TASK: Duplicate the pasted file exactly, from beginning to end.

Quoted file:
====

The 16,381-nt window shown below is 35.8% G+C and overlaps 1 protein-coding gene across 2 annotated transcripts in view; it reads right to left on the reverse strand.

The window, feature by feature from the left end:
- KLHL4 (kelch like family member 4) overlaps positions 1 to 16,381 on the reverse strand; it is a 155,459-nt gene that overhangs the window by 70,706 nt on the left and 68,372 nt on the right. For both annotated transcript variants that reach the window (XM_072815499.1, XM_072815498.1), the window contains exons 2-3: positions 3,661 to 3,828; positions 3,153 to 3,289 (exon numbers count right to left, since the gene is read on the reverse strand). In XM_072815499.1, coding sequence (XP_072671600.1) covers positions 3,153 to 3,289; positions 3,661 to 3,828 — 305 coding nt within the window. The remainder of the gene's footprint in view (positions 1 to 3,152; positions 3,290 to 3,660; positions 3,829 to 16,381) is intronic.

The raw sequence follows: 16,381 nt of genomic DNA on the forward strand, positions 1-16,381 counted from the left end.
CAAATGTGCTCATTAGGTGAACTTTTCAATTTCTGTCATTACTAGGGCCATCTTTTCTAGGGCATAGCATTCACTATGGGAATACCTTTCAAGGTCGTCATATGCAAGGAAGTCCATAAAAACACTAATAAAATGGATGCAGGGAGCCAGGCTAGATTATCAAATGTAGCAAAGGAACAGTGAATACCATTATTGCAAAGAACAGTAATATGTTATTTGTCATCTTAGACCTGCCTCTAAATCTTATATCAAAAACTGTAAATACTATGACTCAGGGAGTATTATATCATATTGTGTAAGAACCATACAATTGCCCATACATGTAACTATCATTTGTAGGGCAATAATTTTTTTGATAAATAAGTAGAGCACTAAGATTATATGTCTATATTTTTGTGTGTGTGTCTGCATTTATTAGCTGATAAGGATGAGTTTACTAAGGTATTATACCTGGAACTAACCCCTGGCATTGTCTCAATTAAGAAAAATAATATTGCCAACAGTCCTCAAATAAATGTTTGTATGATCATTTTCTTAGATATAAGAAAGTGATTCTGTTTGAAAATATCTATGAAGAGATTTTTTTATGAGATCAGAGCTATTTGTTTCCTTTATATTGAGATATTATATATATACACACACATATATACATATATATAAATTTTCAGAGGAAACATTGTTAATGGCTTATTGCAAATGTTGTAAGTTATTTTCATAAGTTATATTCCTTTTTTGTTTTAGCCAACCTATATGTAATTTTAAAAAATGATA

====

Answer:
The 16,381-nt window shown below is 35.8% G+C and overlaps 1 protein-coding gene across 2 annotated transcripts in view; it reads right to left on the reverse strand.

The window, feature by feature from the left end:
- KLHL4 (kelch like family member 4) overlaps positions 1 to 16,381 on the reverse strand; it is a 155,459-nt gene that overhangs the window by 70,706 nt on the left and 68,372 nt on the right. For both annotated transcript variants that reach the window (XM_072815499.1, XM_072815498.1), the window contains exons 2-3: positions 3,661 to 3,828; positions 3,153 to 3,289 (exon numbers count right to left, since the gene is read on the reverse strand). In XM_072815499.1, coding sequence (XP_072671600.1) covers positions 3,153 to 3,289; positions 3,661 to 3,828 — 305 coding nt within the window. The remainder of the gene's footprint in view (positions 1 to 3,152; positions 3,290 to 3,660; positions 3,829 to 16,381) is intronic.

The raw sequence follows: 16,381 nt of genomic DNA on the forward strand, positions 1-16,381 counted from the left end.
CAAATGTGCTCATTAGGTGAACTTTTCAATTTCTGTCATTACTAGGGCCATCTTTTCTAGGGCATAGCATTCACTATGGGAATACCTTTCAAGGTCGTCATATGCAAGGAAGTCCATAAAAACACTAATAAAATGGATGCAGGGAGCCAGGCTAGATTATCAAATGTAGCAAAGGAACAGTGAATACCATTATTGCAAAGAACAGTAATATGTTATTTGTCATCTTAGACCTGCCTCTAAATCTTATATCAAAAACTGTAAATACTATGACTCAGGGAGTATTATATCATATTGTGTAAGAACCATACAATTGCCCATACATGTAACTATCATTTGTAGGGCAATAATTTTTTTGATAAATAAGTAGAGCACTAAGATTATATGTCTATATTTTTGTGTGTGTGTCTGCATTTATTAGCTGATAAGGATGAGTTTACTAAGGTATTATACCTGGAACTAACCCCTGGCATTGTCTCAATTAAGAAAAATAATATTGCCAACAGTCCTCAAATAAATGTTTGTATGATCATTTTCTTAGATATAAGAAAGTGATTCTGTTTGAAAATATCTATGAAGAGATTTTTTTATGAGATCAGAGCTATTTGTTTCCTTTATATTGAGATATTATATATATACACACACATATATACATATATATAAATTTTCAGAGGAAACATTGTTAATGGCTTATTGCAAATGTTGTAAGTTATTTTCATAAGTTATATTCCTTTTTTGTTTTAGCCAACCTATATGTAATTTTAAAAAATGATA